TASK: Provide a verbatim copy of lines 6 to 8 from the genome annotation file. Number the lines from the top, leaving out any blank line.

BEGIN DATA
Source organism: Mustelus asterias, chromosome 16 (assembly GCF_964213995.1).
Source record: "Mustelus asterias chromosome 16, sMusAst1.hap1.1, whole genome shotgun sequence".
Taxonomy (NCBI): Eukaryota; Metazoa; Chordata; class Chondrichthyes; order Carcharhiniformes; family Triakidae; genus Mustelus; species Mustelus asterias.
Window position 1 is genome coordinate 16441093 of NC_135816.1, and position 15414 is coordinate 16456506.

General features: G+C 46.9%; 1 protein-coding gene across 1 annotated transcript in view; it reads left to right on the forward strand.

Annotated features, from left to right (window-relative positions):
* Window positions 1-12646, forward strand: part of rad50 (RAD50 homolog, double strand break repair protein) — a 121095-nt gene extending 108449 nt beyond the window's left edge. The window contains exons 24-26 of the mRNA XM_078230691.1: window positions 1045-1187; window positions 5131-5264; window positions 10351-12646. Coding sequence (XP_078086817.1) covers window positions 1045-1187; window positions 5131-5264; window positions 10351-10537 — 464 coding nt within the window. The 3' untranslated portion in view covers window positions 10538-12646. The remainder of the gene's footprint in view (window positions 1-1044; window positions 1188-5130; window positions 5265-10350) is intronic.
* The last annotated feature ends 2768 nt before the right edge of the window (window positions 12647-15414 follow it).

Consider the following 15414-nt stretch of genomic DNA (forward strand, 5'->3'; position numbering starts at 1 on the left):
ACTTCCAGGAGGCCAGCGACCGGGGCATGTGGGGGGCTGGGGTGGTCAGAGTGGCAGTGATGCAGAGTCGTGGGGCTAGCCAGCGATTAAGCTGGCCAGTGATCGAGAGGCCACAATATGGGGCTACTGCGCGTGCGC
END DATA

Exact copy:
Annotated features, from left to right (window-relative positions):
* Window positions 1-12646, forward strand: part of rad50 (RAD50 homolog, double strand break repair protein) — a 121095-nt gene extending 108449 nt beyond the window's left edge. The window contains exons 24-26 of the mRNA XM_078230691.1: window positions 1045-1187; window positions 5131-5264; window positions 10351-12646. Coding sequence (XP_078086817.1) covers window positions 1045-1187; window positions 5131-5264; window positions 10351-10537 — 464 coding nt within the window. The 3' untranslated portion in view covers window positions 10538-12646. The remainder of the gene's footprint in view (window positions 1-1044; window positions 1188-5130; window positions 5265-10350) is intronic.
* The last annotated feature ends 2768 nt before the right edge of the window (window positions 12647-15414 follow it).